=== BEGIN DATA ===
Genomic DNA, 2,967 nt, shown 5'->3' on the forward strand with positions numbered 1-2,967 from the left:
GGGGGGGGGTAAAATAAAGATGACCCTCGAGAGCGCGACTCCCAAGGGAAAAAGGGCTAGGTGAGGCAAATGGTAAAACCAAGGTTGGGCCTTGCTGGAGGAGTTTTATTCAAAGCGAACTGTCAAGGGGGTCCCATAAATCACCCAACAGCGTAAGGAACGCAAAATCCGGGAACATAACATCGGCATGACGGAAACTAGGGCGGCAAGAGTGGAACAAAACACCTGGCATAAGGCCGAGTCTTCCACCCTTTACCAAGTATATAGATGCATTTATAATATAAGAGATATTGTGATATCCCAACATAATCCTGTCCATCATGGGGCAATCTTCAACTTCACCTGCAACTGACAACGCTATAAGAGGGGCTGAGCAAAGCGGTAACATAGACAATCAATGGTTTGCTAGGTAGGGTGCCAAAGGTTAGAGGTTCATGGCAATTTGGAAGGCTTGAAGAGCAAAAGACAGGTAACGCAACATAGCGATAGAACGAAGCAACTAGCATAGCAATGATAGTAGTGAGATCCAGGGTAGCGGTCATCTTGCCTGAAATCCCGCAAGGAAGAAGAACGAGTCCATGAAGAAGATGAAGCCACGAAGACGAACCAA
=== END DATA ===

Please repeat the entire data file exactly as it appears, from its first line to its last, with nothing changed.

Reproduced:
Genomic DNA, 2,967 nt, shown 5'->3' on the forward strand with positions numbered 1-2,967 from the left:
GGGGGGGGGTAAAATAAAGATGACCCTCGAGAGCGCGACTCCCAAGGGAAAAAGGGCTAGGTGAGGCAAATGGTAAAACCAAGGTTGGGCCTTGCTGGAGGAGTTTTATTCAAAGCGAACTGTCAAGGGGGTCCCATAAATCACCCAACAGCGTAAGGAACGCAAAATCCGGGAACATAACATCGGCATGACGGAAACTAGGGCGGCAAGAGTGGAACAAAACACCTGGCATAAGGCCGAGTCTTCCACCCTTTACCAAGTATATAGATGCATTTATAATATAAGAGATATTGTGATATCCCAACATAATCCTGTCCATCATGGGGCAATCTTCAACTTCACCTGCAACTGACAACGCTATAAGAGGGGCTGAGCAAAGCGGTAACATAGACAATCAATGGTTTGCTAGGTAGGGTGCCAAAGGTTAGAGGTTCATGGCAATTTGGAAGGCTTGAAGAGCAAAAGACAGGTAACGCAACATAGCGATAGAACGAAGCAACTAGCATAGCAATGATAGTAGTGAGATCCAGGGTAGCGGTCATCTTGCCTGAAATCCCGCAAGGAAGAAGAACGAGTCCATGAAGAAGATGAAGCCACGAAGACGAACCAA